Metabolic profiling and identification of shikonins in root periderm of two invasive Echium spp. weeds in Australia.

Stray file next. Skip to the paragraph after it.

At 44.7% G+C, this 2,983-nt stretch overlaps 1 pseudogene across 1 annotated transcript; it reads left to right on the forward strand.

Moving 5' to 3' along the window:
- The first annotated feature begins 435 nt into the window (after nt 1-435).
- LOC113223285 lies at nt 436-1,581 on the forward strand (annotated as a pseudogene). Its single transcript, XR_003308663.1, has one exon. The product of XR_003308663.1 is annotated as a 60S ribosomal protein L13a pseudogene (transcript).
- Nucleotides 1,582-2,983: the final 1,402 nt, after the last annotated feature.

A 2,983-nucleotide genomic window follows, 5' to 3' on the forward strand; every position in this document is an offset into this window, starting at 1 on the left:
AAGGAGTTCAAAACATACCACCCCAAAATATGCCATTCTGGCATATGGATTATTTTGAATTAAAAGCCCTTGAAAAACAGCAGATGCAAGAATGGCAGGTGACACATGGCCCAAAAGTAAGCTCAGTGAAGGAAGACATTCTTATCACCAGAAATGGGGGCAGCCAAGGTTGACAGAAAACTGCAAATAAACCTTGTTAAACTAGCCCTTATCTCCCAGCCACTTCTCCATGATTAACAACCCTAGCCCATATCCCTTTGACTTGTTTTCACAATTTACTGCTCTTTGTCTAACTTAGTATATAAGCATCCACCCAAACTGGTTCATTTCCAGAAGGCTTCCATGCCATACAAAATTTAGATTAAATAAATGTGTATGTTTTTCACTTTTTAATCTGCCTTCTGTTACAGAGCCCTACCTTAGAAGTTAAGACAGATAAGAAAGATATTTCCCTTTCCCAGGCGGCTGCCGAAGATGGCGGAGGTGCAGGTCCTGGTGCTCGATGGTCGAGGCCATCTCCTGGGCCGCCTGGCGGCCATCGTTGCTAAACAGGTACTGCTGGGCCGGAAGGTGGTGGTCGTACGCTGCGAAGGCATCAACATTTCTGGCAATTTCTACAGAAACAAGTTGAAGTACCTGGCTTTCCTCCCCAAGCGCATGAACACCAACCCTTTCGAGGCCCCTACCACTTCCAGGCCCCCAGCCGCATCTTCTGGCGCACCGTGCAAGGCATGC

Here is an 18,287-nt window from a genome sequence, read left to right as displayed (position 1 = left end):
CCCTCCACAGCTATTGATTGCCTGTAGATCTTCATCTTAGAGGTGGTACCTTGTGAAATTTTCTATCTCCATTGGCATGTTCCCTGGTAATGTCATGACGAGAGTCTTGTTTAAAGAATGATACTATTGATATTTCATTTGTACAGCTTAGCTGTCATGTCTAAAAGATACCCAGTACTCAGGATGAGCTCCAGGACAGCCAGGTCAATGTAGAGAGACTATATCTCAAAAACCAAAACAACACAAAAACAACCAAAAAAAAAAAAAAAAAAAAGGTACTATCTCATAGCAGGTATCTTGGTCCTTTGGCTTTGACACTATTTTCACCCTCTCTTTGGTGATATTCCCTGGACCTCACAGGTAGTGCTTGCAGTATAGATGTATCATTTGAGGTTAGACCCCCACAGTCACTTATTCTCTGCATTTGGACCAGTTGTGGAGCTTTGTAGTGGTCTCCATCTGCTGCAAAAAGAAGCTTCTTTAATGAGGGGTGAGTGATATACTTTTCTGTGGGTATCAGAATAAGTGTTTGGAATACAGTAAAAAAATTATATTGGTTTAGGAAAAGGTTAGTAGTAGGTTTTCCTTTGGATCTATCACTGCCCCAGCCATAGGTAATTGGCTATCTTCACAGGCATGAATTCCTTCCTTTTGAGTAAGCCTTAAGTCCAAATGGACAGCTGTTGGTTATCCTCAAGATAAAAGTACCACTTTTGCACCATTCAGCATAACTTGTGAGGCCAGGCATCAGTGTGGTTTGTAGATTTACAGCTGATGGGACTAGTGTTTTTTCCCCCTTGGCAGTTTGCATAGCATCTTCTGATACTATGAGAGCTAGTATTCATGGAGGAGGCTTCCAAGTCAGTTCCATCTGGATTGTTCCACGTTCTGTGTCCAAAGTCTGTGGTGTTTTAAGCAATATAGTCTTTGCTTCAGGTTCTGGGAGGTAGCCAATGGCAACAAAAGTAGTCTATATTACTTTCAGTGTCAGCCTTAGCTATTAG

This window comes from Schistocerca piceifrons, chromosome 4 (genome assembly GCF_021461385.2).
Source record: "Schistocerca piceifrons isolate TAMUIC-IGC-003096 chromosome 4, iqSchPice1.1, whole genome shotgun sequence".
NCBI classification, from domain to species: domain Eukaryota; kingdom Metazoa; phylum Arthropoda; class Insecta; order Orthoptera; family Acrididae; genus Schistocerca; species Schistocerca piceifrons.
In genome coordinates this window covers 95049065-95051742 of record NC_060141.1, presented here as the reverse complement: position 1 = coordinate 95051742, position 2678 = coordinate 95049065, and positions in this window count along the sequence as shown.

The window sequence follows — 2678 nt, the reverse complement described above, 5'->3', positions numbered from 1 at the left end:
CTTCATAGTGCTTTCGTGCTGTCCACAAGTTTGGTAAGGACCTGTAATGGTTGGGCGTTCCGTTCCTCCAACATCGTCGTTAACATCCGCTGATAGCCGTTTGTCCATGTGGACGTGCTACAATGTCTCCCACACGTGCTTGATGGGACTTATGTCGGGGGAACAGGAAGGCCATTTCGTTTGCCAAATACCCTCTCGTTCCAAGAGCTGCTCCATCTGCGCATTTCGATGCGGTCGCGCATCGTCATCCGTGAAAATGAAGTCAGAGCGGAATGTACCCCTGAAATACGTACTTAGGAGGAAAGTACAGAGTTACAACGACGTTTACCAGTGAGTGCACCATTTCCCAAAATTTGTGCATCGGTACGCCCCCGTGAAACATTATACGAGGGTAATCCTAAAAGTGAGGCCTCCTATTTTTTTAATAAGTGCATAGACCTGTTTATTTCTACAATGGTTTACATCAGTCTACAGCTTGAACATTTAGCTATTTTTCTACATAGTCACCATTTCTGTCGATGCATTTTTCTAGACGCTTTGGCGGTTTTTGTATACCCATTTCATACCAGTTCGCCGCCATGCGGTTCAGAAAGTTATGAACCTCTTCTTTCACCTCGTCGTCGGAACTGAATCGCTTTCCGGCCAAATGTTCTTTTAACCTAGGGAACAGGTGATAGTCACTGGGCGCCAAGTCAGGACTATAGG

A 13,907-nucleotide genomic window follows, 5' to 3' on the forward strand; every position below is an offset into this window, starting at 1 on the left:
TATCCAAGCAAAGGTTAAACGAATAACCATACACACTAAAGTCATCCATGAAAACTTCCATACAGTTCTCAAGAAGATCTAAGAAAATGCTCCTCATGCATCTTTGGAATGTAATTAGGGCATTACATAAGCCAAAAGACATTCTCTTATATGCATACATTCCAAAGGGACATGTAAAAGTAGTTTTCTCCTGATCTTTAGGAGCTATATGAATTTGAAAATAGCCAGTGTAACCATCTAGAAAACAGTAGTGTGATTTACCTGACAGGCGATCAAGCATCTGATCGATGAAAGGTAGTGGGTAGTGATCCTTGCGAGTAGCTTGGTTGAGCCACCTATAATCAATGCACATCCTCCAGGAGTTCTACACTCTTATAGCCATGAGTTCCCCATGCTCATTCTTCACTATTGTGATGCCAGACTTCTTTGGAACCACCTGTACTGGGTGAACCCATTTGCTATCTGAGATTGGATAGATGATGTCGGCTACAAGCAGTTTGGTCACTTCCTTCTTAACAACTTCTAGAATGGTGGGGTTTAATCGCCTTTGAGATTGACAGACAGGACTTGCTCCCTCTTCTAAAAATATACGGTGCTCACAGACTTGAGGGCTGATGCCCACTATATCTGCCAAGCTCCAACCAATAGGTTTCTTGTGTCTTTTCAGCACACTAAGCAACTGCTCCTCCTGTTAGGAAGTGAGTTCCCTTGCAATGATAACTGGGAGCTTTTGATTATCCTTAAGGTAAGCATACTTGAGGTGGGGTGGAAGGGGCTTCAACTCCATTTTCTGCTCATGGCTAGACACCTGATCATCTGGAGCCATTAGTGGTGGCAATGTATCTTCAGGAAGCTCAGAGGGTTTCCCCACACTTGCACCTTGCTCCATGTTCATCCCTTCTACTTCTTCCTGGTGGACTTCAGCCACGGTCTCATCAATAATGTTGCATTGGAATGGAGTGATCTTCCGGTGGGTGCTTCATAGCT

Metabolic profiling can be successfully implemented to analyse a living system's response to environmental conditions by providing critical information on an organism's physiological state at a particular point in time and allowing for both quantitative and qualitative assessment of a specific subset(s) of key metabolites. Shikonins are highly reactive chemicals that affect various cell signalling pathways and possess antifungal, antibacterial and allelopathic activity. Based on previous bioassay results, bioactive shikonins, are likely to play important roles in the regulation of rhizosphere interactions with neighbouring plants, microbes and herbivores. An effective platform allowing for rapid identification and accurate profiling of numerous structurally similar, difficult-to-separate bioactive isohexenylnaphthazarins (shikonins) was developed using UHPLC Q-TOF MS. Root periderm tissues of the invasive Australian weeds Echium plantagineum and its congener E. vulgare were extracted overnight in ethanol for shikonin profiling. Shikonin production was evaluated at seedling, rosette and flowering stages. Five populations of each species were compared for qualitative and quantitative differences in shikonin formation. Each species showed little populational variation in qualitative shikonin production; however, shikonin was considerably low in one population of E. plantagineum from Western New South Wales. Seedlings of all populations produced the bioactive metabolite acetylshikonin and production was upregulated over time. Mature plants of both species produced significantly higher total levels of shikonins and isovalerylshikonin > dimethylacrylshikonin > shikonin > acetylshikonin in mature E. plantagineum. Although qualitative metabolic profiles in both Echium spp. were nearly identical, shikonin abundance in mature plant periderm was approximately 2.5 times higher in perennial E. vulgare extracts in comparison to those of the annual E. plantagineum. These findings contribute to our understanding of the biosynthesis of shikonins in roots of two related invasive plants and their expression in relation to plant phenological stage.